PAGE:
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# 204.5.2 Decision Boundary – Logistic Regression

##### Few more things before getting into Neural Networks.

Link to the previous post : https://statinfer.com/204-5-1-neural-networks-a-recap-of-logistic-regression/

In the last session we recapped logistic regression. There is something more to understand before we move further which is a Decision Boundary. Once we get decision boundary right we can move further to Neural networks.

### Decision Boundary – Logistic Regression

• The line or margin that separates the classes.
• Classification, algorithms are all about finding the decision boundaries.
• It need not be straight line always.
• The final function of our decision boundary looks like,
• Y=1 if $w^Tx+w_0>0$ ; else Y=0
• In logistic regression, it can be derived from the logistic regression coefficients and the threshold.
• Imagine the logistic regression line p(y)=$e^(b_0+b_1x_1+b_2x_2)/1+exp^(b_0+b_1x_1+b_2x_2)$
• Suppose if p(y)>0.5 then class-1 or else class-0
• $log(y/1-y)=b_0+b_1x_1+b_2x_2$
• $Log(0.5/0.5)=b_0+b_1x_1+b_2x_2$
• $0=b_0+b_1x_1+b_2x_2$
• $b_0+b_1x_1+b_2x_2=0 is the line$
• Rewriting it in mx+c form
• $X_2=(-b_1/b_2)X_1+(-b_0/b_2)$
• Anything above this line is class-1, below this line is class-0
• $X_2>(-b_1/b_2)X_1+(-b_0/b_2)$ is class-1
• $X_2<(-b_1/b_2)X_1+(-b_0/b_2)$ is class-0
• $X_2=(-b_1/b_2)X_1+(-b_0/b_2)$ tie probability of 0.5
• We can change the decision boundary by changing the threshold value(here 0.5)

### Practice : Decision Boundary

• Draw a scatter plot that shows Age on X axis and Experience on Y-axis. Try, to distinguish the two classes with colors or shapes (visualizing the classes)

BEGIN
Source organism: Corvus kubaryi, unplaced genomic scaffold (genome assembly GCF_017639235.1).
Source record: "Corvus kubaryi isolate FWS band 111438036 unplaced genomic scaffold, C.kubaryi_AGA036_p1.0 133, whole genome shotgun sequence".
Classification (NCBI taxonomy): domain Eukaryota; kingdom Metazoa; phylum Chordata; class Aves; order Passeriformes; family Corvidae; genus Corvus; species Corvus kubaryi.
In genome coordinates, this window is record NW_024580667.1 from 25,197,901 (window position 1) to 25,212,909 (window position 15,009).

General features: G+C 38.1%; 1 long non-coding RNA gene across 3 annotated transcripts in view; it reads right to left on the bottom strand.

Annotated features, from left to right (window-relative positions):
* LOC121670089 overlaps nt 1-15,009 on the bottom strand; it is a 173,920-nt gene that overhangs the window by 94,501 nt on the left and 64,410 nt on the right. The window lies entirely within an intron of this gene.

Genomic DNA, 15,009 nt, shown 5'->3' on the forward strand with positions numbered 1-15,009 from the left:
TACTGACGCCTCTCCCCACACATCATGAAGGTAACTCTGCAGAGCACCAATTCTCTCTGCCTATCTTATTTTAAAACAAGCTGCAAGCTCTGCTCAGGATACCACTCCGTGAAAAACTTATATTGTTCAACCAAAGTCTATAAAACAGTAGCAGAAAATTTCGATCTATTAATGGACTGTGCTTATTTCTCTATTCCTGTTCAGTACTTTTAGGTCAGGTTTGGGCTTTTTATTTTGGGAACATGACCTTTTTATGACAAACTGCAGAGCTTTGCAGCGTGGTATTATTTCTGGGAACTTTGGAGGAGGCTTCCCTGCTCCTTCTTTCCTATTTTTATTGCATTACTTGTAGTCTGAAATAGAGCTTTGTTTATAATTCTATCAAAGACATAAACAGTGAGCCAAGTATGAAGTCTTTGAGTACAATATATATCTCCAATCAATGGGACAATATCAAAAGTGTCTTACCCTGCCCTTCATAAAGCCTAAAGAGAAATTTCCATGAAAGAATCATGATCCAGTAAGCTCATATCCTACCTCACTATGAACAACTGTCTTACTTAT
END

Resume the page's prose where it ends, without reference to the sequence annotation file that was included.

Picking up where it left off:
• Build a logistic regression model to predict Productivity using age and experience.
• Finally, draw the decision boundary for this logistic regression model.
• Create, the confusion matrix.
• Calculate, the accuracy and error rates.

Solution : We have covered all these tasks in previous post. However, we will again plot the decision boundary.

In [11]:
import matplotlib.pyplot as plt

fig = plt.figure()
ax1 = fig.add_subplot(111)

ax1.scatter(Emp_Productivity1.Age[Emp_Productivity1.Productivity==0],Emp_Productivity1.Experience[Emp_Productivity1.Productivity==0], s=10, c='b', marker="o", label='Productivity 0')
ax1.scatter(Emp_Productivity1.Age[Emp_Productivity1.Productivity==1],Emp_Productivity1.Experience[Emp_Productivity1.Productivity==1], s=10, c='r', marker="+", label='Productivity 1')
plt.legend(loc='upper left');

x_min, x_max = ax1.get_xlim()
ax1.plot([0, x_max], [intercept1, x_max*slope1+intercept1])
ax1.set_xlim([15,35])
ax1.set_ylim([0,10])
plt.show()

We did cover this part in our last post too, but we will move further for one or two more posts to understand different kind of decision boundaries.

### New Representation for Logistic Regression

y=e(b0+b1x1+b2x2)1+e(b0+b1x1+b2x2)

y=11+e(b0+b1x1+b2x2)

y=g(w0+w1x1+w2x2)whereg(x)=11+e(x)

y=g(wkxk)

#### Finding the weights in logistic regression

out(x) = y=g(wkxk)The above output is a non linear function of linear combination of inputs – A typical multiple logistic regression line

We find w to minimize ni=1[yig(wkxk)]2

The next post is a practice session on non-linear decision boundary.

Link to the next post : https://statinfer.com/204-5-3-practice-non-linear-decision-boundary/

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